Sometimes high theory loses the human point of the exercise.One of the joys of teaching is you learn from your students. When fifty-odd years ago, I was at the University of Sussex, a student doing our first-year economics course, Jim, came to me, saying he was pulling out because it ...
    PunditBy Brian Easton
    3 days ago
  • What Happened to the Team?
    Last year, in the early stages of the pandemic, the Prime Minister’s “team of five million” performed well; team discipline was maintained and we all worked well together. This year, however, has been a different story; team discipline has weakened, and many people have on numerous occasions behaved badly and ...
    Bryan GouldBy Bryan Gould
    3 days ago
  • Climate Change: Another legal victory
    Across the world climate change activists have been going to court, seeking to make their governments act to protect future generations. And hot on the heels of victories in the Netherlands and Germany, there's been another one in France: A French court has ordered the government to make up ...
    No Right TurnBy Idiot/Savant
    3 days ago
  • Invasion Of The (Covid) Body Snatchers.
    It's Here! They're Here! We're Here! Help! It’s as if we’re all living through a Covid version of Invasion of the Body Snatchers. What has become of Jacinda? Where have they taken her closest Cabinet colleagues? The people on the stage of the Beehive Theatrette look the same, but they ...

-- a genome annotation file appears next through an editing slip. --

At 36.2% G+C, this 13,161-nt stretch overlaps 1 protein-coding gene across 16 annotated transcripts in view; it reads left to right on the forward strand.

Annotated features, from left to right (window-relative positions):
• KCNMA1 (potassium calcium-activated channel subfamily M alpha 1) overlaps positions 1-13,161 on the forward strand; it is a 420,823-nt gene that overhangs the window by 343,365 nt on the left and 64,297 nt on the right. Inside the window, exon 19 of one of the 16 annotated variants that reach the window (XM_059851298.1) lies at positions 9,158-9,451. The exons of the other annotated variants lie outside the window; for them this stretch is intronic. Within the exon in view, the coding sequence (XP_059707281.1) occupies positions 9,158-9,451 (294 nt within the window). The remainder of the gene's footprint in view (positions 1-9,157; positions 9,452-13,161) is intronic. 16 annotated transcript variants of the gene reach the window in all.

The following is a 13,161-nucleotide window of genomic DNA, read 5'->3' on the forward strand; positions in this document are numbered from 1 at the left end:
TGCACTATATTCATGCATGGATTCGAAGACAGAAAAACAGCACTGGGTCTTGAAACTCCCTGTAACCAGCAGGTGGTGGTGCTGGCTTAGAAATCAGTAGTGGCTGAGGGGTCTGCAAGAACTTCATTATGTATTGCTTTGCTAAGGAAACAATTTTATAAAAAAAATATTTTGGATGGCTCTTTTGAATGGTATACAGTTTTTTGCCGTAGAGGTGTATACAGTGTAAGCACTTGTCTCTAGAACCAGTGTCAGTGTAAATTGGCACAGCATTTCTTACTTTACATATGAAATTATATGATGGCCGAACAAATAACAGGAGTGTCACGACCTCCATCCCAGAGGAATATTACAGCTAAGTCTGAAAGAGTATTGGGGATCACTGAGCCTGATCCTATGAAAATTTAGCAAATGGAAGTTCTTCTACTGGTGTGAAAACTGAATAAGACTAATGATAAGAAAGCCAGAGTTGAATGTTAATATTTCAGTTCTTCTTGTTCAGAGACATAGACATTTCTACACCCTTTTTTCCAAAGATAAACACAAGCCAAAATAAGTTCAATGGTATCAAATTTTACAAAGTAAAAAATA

3 days ago
  • NZ Politics Daily: 15 October 2021
    Today’s NZPD testimonial from Associate Professor Grant Duncan, Massey University, Auckland “The NZ Politics Daily email is very helpful in giving me a quick overview of current events and opinion. It allows me to pick out important or informative columns that I may otherwise have missed. I recommend NZ Politics Daily to anyone ...
    Democracy ProjectBy bryce.edwards
    3 days ago
  • Missing From The Anti-Covid Action.
    The Invisible Man: Where has the NZ Council of Trade Unions been during the Covid-19 Pandemic? Why hasn’t its current president, Richard Wagstaff (above) become a household name during the pandemic? Up there with Ashley Bloomfield, Michael Baker, Shaun Hendy and Siouxsie Wiles? WHERE HAVE THE UNIONS BEEN during the Covid-19 ...
    3 days ago
  • “Go West, Young Virus”
    The Auckland Coronavirus Outbreak potters along, not helped by the perception that the Government is disturbingly enthusiastic about “managing the virus” or loosening the border. Health Minister Andrew Little said today he envisages 90% vaccination rates (which we don’t have) eventually leading to 5,000 cases in Auckland a week… ...
    4 days ago
  • Skeptical Science New Research for Week #41, 2021